Many teachers are desperate to see the active sense-making when students feel more ownership and responsibility for their learning.
How might we move students from needing to be spoon-fed to developing their capacity to become more self-directed?
It starts with a candid reflection on what you are seeing in their behaviors and actions and how it may relate to your instructional designs.
Take a look at the following insights to see what resonates. It might be helpful to engage in a conversation with a colleague or a trusted study group.
Teacher talk does not always engage student learning.
Filling silence with more teacher explanation may be counterproductive if you want to awaken curiosity, activate prior knowledge, and take a responsible risk to share an idea.
Compliance is not equal to self-direction.
Following instructions may reveal students’ willingness to get the assignment done more than assuming responsibility for their own learning.
Students need instruction and strategies for becoming more responsible for their learning.
Expecting students to be self-directed without instruction opportunities to practice and receive feedback limits their capacity to take on the responsibility and commitment to learning.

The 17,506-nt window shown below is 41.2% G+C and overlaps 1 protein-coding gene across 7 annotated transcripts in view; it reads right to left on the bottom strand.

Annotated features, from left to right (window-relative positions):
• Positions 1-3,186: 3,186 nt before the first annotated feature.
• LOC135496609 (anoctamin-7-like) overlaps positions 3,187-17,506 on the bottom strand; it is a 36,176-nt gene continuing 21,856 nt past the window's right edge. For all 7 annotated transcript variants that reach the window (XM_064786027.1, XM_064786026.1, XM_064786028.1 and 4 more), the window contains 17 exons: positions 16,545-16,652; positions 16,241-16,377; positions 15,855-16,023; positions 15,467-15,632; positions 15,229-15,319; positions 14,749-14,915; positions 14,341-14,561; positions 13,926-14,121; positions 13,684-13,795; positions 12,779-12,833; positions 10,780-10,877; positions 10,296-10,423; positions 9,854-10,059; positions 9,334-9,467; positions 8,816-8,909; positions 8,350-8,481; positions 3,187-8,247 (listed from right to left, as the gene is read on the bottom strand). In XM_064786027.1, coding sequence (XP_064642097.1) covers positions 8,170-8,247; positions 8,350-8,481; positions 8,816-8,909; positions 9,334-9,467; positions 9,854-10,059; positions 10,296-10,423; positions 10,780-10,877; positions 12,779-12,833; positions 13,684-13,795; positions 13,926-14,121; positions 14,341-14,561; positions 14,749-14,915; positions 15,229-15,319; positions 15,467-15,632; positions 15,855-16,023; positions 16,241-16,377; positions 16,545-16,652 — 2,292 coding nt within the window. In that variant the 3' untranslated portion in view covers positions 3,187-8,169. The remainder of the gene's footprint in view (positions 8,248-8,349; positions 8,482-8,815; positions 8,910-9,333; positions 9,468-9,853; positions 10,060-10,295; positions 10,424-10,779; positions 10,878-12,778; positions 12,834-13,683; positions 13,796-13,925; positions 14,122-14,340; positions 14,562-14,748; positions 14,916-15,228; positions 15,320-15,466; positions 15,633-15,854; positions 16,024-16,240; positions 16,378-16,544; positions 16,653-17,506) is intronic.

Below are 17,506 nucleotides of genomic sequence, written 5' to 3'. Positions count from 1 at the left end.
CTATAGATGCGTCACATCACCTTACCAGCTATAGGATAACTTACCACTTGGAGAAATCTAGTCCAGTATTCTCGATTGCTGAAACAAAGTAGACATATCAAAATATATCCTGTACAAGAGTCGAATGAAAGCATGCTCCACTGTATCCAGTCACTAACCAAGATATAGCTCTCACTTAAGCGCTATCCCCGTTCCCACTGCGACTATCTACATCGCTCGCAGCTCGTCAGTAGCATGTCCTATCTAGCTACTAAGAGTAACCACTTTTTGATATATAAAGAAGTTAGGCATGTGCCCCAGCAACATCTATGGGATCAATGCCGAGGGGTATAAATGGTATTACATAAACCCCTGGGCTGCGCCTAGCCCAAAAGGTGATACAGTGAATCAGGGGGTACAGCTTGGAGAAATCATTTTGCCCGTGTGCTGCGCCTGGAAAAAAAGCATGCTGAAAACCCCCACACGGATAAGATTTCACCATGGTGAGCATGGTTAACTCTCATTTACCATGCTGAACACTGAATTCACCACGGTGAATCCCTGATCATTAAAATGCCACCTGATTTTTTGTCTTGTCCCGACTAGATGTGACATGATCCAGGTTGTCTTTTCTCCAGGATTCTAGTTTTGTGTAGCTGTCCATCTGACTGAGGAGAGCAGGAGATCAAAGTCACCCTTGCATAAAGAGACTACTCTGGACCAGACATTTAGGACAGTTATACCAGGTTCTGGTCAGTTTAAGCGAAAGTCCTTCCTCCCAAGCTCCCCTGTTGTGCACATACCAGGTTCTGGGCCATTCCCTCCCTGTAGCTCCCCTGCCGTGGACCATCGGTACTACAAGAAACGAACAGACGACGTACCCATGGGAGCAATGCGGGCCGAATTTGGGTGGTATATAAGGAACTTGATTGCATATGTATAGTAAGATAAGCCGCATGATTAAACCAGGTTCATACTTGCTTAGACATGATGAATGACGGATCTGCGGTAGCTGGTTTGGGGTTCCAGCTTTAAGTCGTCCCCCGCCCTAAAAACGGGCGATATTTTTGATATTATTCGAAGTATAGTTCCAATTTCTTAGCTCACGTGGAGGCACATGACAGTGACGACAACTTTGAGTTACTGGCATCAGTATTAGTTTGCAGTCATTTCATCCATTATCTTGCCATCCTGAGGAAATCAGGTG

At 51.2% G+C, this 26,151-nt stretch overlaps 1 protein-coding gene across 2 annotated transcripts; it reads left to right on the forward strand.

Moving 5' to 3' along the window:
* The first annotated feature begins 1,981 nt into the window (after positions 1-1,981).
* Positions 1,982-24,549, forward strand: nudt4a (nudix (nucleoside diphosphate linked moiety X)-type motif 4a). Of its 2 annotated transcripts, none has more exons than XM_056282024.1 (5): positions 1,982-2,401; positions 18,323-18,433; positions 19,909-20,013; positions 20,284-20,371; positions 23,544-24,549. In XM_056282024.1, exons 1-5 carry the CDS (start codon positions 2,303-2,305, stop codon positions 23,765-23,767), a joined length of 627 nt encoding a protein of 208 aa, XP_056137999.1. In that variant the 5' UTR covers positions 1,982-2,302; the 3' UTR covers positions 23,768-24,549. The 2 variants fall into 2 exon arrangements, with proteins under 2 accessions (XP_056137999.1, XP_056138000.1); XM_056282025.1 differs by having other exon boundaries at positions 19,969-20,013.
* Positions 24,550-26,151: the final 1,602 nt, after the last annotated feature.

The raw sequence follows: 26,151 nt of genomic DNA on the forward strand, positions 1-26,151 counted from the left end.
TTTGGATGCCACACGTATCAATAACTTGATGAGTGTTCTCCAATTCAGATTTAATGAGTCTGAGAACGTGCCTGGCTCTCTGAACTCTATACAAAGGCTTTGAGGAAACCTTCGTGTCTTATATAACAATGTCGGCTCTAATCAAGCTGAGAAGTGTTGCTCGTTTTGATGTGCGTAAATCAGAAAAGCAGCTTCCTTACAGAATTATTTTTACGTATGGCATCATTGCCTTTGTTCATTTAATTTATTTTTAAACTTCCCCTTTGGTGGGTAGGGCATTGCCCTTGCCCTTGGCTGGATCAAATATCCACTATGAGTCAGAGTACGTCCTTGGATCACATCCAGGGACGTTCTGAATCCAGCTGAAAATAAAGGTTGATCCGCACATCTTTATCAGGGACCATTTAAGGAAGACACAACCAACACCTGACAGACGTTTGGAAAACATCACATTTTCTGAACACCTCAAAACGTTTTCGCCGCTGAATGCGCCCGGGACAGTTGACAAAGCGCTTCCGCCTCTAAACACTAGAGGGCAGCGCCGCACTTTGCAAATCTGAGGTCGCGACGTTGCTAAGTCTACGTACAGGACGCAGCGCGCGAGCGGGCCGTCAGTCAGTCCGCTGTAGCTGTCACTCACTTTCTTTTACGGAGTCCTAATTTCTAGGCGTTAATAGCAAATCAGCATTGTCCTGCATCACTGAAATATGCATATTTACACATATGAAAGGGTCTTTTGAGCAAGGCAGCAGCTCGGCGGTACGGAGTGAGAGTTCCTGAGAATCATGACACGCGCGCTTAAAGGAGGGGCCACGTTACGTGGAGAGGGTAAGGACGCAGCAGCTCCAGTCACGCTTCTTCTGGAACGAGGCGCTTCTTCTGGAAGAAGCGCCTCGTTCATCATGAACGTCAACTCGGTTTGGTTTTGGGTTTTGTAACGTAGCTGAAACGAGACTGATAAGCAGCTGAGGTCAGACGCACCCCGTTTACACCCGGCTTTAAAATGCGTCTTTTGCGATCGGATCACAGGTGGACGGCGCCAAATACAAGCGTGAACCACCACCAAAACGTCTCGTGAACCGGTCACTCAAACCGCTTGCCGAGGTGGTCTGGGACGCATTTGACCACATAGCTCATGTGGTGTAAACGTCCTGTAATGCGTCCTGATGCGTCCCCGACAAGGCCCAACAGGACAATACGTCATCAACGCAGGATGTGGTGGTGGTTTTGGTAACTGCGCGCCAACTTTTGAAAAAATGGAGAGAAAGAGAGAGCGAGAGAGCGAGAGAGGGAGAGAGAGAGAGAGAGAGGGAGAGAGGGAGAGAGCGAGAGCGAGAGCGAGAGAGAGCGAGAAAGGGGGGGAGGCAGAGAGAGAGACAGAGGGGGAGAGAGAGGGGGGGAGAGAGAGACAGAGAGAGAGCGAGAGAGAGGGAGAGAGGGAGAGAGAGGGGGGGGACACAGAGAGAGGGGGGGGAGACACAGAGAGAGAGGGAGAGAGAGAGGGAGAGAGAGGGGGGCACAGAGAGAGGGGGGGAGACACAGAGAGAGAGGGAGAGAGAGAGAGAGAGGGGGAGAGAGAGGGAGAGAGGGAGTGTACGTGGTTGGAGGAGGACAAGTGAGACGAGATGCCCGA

After reflecting on the previous insights, what have you come up with?
Are there ways you can adjust your engagement with students to encourage them taking responsibility for their own learning?
You may also consider our Habits Personalized Toolkit, Coaching for Self-Directed Learning.
About Allison and Bena
Allison Zmuda and Bena Kallick joined forces in 2014, bringing together personalized learning with Habits of Mind. Their mission is to use what they’re learning to help educators navigate the often messy, challenging, and — at times — discouraging transition from an outdated learning process to one that’s relevant to the teacher and student. Explore their toolkits, which map out a transformative model of personalization that puts students at the center.
A brilliant message! Thank you for sharing.